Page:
For many people with debts, debt consolidation can be a good way to bring them under control – or stop them getting out of control in the first place.
Quite simply, consolidation involves taking out a new loan or mortgage and using it to pay off multiple smaller debts.
By bringing their various debts together, consolidation makes them much easier to manage: it stands to reason that one payment is simpler than multiple payments to remember (and budget for). It's an important point, given that making a payment late – or even forgetting to make it altogether – can lead to fines and damage the borrower's credit rating.
At the same time, consolidating debts gives the borrower a chance to reassess their budgets and arrange repayment terms which are right for their financial situation as it stands today, rather than the way it was when they took on their other debts in the first place. So it's an opportunity to arrange a longer repayment term if they need to – which will decrease the amount they need to pay per month.
However, there is a downside to longer repayment terms. Repaying any debt more slowly may well end up increasing the overall cost of that debt, as it'll spend longer accruing interest. Having said that, a debt consolidation loan is likely to come with a lower interest rate than other forms of credit, especially credit cards and store cards and other high-interest credit.
So – does it make sense to take out a debt consolidation loan, or a debt consolidation mortgage? There are pros and cons to either approach.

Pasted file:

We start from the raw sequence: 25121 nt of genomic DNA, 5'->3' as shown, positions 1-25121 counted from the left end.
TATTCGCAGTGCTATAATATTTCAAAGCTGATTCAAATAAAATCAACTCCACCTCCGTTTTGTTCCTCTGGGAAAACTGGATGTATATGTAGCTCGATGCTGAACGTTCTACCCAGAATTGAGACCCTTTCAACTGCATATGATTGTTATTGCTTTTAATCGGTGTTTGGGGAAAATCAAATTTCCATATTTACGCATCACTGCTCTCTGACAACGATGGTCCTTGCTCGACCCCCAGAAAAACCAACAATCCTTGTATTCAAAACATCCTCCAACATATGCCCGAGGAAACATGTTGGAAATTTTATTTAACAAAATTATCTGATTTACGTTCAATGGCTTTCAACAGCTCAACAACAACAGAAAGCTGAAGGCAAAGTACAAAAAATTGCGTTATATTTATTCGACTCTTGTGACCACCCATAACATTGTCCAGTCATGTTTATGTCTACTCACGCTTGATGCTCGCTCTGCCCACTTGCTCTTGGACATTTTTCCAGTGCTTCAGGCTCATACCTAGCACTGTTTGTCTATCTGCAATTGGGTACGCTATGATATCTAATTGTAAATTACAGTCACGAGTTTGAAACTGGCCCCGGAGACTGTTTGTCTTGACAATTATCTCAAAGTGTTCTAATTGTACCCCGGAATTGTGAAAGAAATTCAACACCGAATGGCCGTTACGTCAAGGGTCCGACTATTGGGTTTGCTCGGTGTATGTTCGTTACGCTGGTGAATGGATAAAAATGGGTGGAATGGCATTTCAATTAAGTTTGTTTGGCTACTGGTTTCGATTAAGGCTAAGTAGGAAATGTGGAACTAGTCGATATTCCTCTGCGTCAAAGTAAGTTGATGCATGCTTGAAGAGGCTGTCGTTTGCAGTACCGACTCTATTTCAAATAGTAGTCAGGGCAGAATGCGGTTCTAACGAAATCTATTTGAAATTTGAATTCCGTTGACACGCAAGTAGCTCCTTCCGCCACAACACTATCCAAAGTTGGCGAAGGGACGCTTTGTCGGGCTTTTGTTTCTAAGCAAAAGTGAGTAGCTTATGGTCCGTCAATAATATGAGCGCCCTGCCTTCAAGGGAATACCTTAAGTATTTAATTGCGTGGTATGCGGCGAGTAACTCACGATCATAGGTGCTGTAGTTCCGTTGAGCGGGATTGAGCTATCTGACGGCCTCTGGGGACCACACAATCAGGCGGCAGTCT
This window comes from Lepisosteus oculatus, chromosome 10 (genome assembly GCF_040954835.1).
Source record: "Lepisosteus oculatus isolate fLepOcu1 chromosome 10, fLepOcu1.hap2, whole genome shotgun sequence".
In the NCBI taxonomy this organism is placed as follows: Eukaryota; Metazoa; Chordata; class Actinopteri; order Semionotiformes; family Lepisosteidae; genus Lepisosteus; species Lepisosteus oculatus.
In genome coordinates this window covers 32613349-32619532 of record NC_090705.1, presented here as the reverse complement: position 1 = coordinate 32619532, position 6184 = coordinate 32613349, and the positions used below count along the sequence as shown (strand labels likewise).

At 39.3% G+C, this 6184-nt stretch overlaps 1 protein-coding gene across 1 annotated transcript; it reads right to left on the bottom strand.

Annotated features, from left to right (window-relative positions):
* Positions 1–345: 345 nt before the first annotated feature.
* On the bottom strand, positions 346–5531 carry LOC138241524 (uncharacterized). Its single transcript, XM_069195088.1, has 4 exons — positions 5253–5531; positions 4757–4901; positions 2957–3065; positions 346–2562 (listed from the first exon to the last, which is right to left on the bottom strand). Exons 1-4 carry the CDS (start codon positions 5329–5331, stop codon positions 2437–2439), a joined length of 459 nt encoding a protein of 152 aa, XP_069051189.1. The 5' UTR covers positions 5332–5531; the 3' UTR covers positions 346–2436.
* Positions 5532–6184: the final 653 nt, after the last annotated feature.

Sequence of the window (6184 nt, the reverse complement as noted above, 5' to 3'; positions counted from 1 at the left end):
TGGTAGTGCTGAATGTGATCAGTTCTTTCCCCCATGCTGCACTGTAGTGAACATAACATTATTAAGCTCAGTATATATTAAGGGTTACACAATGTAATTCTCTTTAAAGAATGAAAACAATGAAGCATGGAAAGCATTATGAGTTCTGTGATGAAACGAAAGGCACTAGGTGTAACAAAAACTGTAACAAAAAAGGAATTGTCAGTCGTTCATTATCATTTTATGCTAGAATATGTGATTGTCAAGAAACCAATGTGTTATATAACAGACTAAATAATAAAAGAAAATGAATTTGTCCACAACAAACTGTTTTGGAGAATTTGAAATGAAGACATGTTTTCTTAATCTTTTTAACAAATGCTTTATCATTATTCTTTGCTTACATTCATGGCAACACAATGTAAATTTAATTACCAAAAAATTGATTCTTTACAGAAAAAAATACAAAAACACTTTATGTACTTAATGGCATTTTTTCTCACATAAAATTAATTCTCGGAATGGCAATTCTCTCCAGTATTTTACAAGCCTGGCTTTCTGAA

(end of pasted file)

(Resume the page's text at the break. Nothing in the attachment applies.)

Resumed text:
A debt consolidation mortgage, for example, is likely to come with a lower interest rate than a debt consolidation loan – even if that loan is secured against property.
However, any form of remortgage is only available to homeowners. Today, in the 'credit crunch', they're only available to people who have sufficient equity in their property (ie homeowners whose property is worth substantially more than any loan and / or mortgage they have secured against it).
The interest rate on a debt consolidation loan may be higher than that on a remortgage, but it's still likely to be lower than some or all of the debts the borrower is using it to repay. And they may be able to find a loan with a particularly low rate if they own enough equity in their home and they're willing to secure the loan against their property.
Securing any debt against a property can be dangerous, though. If the borrower fails to keep up with repayments to a mortgage or secured loan, there's a chance their lender may try to force them to sell their property so they can repay the money they owe.
The same thing can happen with an unsecured loan (one which is not secured against property), but it would take longer and be more complicated than the lender's point of view, as they would have to apply for a Charging Order to have the debt secured against the property in the first place.
Finally, as with any debt, no-one should ever take out a consolidation loan or mortgage unless they're sure that they can afford the repayments – and that they're not expecting any major changes in the foreseeable future that could change that.